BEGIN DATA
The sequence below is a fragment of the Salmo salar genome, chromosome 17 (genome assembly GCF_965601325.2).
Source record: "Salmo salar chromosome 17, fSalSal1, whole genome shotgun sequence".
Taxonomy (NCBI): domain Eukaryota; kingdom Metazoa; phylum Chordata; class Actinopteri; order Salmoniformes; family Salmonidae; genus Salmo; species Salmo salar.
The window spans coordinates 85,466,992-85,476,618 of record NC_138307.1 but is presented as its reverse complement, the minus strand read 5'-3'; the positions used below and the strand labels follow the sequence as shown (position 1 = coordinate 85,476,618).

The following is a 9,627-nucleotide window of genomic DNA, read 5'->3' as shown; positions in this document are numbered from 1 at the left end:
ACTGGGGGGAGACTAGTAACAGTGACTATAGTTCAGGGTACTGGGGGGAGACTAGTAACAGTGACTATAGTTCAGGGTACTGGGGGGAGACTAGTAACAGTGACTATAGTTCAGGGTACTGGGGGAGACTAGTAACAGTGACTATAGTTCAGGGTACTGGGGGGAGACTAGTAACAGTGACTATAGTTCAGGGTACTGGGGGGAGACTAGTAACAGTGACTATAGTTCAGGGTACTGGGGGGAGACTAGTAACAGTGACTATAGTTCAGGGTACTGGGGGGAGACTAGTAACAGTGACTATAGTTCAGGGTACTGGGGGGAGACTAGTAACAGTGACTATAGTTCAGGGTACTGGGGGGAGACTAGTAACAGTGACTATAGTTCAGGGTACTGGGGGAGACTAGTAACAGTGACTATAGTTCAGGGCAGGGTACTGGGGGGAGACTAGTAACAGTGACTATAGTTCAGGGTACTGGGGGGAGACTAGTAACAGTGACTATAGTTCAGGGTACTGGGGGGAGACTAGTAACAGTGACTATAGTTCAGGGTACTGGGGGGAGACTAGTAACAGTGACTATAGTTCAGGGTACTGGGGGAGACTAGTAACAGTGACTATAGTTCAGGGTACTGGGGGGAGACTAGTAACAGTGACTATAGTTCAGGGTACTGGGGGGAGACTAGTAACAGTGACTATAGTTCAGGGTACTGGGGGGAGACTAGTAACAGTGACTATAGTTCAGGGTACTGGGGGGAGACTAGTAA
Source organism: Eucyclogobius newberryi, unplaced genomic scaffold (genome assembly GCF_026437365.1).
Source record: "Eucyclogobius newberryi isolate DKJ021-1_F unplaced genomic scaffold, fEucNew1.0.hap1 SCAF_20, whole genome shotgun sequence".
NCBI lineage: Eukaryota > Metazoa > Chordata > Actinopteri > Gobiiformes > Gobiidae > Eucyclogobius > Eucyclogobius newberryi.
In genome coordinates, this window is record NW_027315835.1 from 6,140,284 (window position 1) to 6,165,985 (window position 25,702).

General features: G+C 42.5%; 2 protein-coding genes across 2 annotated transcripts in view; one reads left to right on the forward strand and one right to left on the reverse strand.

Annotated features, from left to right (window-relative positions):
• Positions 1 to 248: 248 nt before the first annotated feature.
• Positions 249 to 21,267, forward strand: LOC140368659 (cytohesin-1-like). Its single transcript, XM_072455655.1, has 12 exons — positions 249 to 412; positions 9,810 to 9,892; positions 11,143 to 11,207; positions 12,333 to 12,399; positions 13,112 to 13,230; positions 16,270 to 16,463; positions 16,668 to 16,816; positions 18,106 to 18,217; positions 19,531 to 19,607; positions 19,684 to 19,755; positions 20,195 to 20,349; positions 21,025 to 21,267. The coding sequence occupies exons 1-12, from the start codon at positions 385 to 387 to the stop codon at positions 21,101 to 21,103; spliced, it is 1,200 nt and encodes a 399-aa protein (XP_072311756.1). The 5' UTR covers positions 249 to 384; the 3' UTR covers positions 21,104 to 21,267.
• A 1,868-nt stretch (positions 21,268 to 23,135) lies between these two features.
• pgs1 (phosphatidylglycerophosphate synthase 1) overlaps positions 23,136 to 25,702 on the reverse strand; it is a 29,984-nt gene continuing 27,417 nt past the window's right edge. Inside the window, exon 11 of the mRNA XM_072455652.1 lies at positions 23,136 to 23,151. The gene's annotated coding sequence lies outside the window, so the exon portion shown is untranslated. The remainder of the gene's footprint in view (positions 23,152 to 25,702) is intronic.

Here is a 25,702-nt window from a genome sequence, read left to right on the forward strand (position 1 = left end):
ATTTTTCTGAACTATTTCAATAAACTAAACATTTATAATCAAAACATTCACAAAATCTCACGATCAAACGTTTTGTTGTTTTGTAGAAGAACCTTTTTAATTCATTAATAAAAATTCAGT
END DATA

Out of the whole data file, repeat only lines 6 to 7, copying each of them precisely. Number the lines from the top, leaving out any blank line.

ACTGGGGGGAGACTAGTAACAGTGACTATAGTTCAGGGTACTGGGGGGAGACTAGTAACAGTGACTATAGTTCAGGGTACTGGGGGGAGACTAGTAACAGTGACTATAGTTCAGGGTACTGGGGGAGACTAGTAACAGTGACTATAGTTCAGGGTACTGGGGGGAGACTAGTAACAGTGACTATAGTTCAGGGTACTGGGGGGAGACTAGTAACAGTGACTATAGTTCAGGGTACTGGGGGGAGACTAGTAACAGTGACTATAGTTCAGGGTACTGGGGGGAGACTAGTAACAGTGACTATAGTTCAGGGTACTGGGGGGAGACTAGTAACAGTGACTATAGTTCAGGGTACTGGGGGGAGACTAGTAACAGTGACTATAGTTCAGGGTACTGGGGGAGACTAGTAACAGTGACTATAGTTCAGGGCAGGGTACTGGGGGGAGACTAGTAACAGTGACTATAGTTCAGGGTACTGGGGGGAGACTAGTAACAGTGACTATAGTTCAGGGTACTGGGGGGAGACTAGTAACAGTGACTATAGTTCAGGGTACTGGGGGGAGACTAGTAACAGTGACTATAGTTCAGGGTACTGGGGGAGACTAGTAACAGTGACTATAGTTCAGGGTACTGGGGGGAGACTAGTAACAGTGACTATAGTTCAGGGTACTGGGGGGAGACTAGTAACAGTGACTATAGTTCAGGGTACTGGGGGGAGACTAGTAACAGTGACTATAGTTCAGGGTACTGGGGGGAGACTAGTAA
Source organism: Eucyclogobius newberryi, unplaced genomic scaffold (genome assembly GCF_026437365.1).